• Talking to teams, they usually just called their vehicle “the robot” or “the car.”
  • It is short, easy to say, and clear about what it means
  • It is distinct and thus can easily be found in online searches
  • It had some amount of existing use, notably as the title of a documentary on the Science Channel about the DARPA challenges

However, it is doing poorly in popularity and only has about 21,000 web pages using it, so I may need to switch away from it as well if a better term appears. Today it reminds people too much of robotics, and the trend is to move away from that association.

On the other hand, no other term satisfies the criteria above, which I think are very good criteria.

Other coined terms

There have been a variety of attempts at other coined terms out there. None have received any traction. It is quite possible a new coined term will come along. If a major vendor, such as Google or a car company, were to promote a new generic term, they might gain success for it. A major press campaign using the new term would also bring it into play. As noted, I think the world needs a term that meets the criteria I list under “robocars.”

I have a number of possible terms I like, but of course none are in use yet. In particular, I think it makes sense to borrow from other languages. The term “Makina” which actually means car in a few languages, is one that appeals to me.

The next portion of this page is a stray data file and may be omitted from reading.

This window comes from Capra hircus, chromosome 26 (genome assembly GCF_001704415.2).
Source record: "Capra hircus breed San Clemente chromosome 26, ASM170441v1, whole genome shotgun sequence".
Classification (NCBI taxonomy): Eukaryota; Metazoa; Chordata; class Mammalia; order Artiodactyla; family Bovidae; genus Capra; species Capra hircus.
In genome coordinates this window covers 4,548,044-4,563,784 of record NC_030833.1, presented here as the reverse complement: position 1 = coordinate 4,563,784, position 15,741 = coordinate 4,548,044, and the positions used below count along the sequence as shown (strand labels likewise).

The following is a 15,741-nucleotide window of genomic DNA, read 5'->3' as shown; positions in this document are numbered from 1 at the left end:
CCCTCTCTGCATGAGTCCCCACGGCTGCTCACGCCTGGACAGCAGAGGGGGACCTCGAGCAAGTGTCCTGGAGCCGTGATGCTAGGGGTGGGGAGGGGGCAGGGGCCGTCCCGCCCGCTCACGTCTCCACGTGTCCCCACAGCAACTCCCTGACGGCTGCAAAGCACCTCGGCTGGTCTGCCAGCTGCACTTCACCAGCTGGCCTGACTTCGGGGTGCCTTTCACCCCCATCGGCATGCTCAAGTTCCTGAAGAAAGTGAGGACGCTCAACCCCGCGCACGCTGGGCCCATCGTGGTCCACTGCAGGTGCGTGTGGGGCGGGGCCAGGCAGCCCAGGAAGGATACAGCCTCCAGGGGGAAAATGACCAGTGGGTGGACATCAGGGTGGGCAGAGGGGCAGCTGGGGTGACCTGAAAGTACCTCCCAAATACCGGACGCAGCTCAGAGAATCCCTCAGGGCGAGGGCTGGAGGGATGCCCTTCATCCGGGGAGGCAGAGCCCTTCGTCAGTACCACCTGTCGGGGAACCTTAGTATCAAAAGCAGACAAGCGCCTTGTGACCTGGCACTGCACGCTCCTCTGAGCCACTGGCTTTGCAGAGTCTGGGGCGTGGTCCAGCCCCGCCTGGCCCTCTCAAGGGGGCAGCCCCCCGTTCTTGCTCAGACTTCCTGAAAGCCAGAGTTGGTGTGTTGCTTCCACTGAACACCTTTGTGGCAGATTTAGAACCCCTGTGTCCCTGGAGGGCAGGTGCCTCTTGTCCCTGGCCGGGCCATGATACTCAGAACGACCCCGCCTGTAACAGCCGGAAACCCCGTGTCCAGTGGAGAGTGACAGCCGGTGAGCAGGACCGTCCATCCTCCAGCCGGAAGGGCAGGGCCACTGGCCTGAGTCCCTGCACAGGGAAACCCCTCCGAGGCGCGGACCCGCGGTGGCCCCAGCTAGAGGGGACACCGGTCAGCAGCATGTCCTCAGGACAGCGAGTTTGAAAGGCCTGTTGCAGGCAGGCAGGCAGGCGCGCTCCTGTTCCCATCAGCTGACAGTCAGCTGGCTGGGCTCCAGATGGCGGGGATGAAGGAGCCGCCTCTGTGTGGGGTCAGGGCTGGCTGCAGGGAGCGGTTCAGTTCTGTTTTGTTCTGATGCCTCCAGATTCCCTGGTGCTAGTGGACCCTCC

It also does something I believe will be important in the future, which is removing the word “car” from the name. I firmly believe that the full realization of this vision is not a car, but “the thing which comes after the car.” As such, not calling it a car has some merit.

On the other hand, the preliminary stages of the technology are cars, and it makes sense to call them that.

While I suspect people in the comments may want to suggest new terms, the reality is that without something to push them into public awareness, they will not go far.

The stages

It may make sense to use different names for different classes of technology. We’ve already seen the NHTSA 4 levels (which are already getting use in public discussion) and Mercedes’ nice description of 4 similar levels: Feet Off, Hands Off, Eyes Off, Body Out. The world may be served at the very least by calling the “body out” car by a completely new name. (Note that body out just means that the car is capable of unmanned operation, but it can still have people in it who have no need to attention to the road.)

It also may make sense to have a name for NHTSA level 2, cars which do basic lane following under constant human supervision. These cars are coming out now, with terms like “Traffic Jam Assist,” “Automated Driving,” “Piloted Driving,” “Temporary Autopilot” and “Super Cruise.” The last term, used by GM/Cadillac is actually the one I like best, though they might have plans to use it as a brand rather than generic term.

This technology, while interesting, is really a huge step below technologies that let the driver read a book or be absent from the vehicle, that it may make sense to use entirely different words. Of course, the makers of these technologies want them to sound futuristic, so they might resist that.